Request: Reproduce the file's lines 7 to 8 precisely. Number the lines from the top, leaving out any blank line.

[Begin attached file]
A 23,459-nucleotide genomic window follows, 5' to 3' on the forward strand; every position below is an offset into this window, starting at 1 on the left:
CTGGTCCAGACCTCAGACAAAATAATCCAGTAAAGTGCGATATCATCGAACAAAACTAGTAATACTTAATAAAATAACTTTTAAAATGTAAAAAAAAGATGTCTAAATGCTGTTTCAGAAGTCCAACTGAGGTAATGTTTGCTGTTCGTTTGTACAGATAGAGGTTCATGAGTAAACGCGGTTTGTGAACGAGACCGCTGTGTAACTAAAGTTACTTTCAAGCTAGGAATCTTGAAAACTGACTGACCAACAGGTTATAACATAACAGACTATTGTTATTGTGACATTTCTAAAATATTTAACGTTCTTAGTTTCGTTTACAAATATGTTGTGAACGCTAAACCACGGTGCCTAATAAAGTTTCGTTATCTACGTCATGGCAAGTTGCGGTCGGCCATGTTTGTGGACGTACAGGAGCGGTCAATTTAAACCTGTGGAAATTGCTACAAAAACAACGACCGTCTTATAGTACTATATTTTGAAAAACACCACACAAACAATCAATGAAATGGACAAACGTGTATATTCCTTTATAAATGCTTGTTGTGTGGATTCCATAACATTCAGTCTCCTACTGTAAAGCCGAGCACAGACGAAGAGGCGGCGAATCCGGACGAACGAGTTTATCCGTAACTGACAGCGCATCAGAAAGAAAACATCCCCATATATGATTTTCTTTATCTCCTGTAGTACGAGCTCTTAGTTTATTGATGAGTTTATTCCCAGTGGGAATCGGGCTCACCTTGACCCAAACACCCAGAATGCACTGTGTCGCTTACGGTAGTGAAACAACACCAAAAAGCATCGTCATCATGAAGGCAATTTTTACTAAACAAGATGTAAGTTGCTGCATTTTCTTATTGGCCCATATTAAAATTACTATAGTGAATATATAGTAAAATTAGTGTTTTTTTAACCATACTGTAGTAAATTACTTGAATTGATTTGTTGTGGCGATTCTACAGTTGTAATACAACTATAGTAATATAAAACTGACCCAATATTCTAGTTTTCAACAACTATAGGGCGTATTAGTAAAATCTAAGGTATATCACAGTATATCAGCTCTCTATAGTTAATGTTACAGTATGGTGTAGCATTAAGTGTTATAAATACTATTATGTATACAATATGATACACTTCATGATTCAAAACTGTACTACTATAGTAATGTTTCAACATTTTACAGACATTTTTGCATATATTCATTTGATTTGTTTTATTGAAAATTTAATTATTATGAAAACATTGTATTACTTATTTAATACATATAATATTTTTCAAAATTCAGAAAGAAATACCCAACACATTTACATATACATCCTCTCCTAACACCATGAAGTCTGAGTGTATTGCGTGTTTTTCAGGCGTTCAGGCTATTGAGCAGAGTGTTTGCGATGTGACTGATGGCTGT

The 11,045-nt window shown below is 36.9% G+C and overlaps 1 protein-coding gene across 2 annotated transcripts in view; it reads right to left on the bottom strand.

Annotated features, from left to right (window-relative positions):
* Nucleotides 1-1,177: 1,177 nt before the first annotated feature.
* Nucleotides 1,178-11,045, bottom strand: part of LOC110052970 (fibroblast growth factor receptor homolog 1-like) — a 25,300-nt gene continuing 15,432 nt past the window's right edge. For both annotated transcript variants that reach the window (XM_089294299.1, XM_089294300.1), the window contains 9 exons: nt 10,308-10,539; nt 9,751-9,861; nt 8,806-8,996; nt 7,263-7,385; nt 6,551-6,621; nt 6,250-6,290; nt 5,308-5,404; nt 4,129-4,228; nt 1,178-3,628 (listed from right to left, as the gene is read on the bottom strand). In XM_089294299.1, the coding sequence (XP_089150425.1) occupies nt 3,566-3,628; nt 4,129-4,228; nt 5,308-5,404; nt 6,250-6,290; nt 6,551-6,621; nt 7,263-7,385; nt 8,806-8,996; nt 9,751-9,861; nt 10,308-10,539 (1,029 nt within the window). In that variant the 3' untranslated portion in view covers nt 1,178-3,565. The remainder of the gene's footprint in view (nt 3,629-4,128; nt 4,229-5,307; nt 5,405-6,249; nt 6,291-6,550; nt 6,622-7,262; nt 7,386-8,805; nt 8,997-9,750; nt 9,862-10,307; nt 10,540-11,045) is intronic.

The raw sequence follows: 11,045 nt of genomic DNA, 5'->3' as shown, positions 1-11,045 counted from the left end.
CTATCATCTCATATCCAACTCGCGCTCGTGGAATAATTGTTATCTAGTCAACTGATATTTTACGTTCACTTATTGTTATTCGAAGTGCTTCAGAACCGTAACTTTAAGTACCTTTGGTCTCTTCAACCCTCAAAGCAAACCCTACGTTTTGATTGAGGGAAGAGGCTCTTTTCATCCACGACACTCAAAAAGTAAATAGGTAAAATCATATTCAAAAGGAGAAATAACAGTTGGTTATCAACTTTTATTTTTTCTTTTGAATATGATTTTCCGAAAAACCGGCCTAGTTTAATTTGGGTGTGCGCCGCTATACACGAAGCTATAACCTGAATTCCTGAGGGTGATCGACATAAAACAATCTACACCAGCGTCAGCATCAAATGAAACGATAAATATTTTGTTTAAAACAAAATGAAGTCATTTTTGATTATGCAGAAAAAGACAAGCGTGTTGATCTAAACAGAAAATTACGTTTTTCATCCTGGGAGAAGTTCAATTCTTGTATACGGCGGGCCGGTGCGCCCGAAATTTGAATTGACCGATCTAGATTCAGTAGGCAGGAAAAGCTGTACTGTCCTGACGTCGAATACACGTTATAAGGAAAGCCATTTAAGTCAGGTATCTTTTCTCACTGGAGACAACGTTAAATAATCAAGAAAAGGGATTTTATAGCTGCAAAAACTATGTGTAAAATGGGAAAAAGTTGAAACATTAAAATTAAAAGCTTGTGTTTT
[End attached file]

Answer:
The raw sequence follows: 11,045 nt of genomic DNA, 5'->3' as shown, positions 1-11,045 counted from the left end.
CTATCATCTCATATCCAACTCGCGCTCGTGGAATAATTGTTATCTAGTCAACTGATATTTTACGTTCACTTATTGTTATTCGAAGTGCTTCAGAACCGTAACTTTAAGTACCTTTGGTCTCTTCAACCCTCAAAGCAAACCCTACGTTTTGATTGAGGGAAGAGGCTCTTTTCATCCACGACACTCAAAAAGTAAATAGGTAAAATCATATTCAAAAGGAGAAATAACAGTTGGTTATCAACTTTTATTTTTTCTTTTGAATATGATTTTCCGAAAAACCGGCCTAGTTTAATTTGGGTGTGCGCCGCTATACACGAAGCTATAACCTGAATTCCTGAGGGTGATCGACATAAAACAATCTACACCAGCGTCAGCATCAAATGAAACGATAAATATTTTGTTTAAAACAAAATGAAGTCATTTTTGATTATGCAGAAAAAGACAAGCGTGTTGATCTAAACAGAAAATTACGTTTTTCATCCTGGGAGAAGTTCAATTCTTGTATACGGCGGGCCGGTGCGCCCGAAATTTGAATTGACCGATCTAGATTCAGTAGGCAGGAAAAGCTGTACTGTCCTGACGTCGAATACACGTTATAAGGAAAGCCATTTAAGTCAGGTATCTTTTCTCACTGGAGACAACGTTAAATAATCAAGAAAAGGGATTTTATAGCTGCAAAAACTATGTGTAAAATGGGAAAAAGTTGAAACATTAAAATTAAAAGCTTGTGTTTT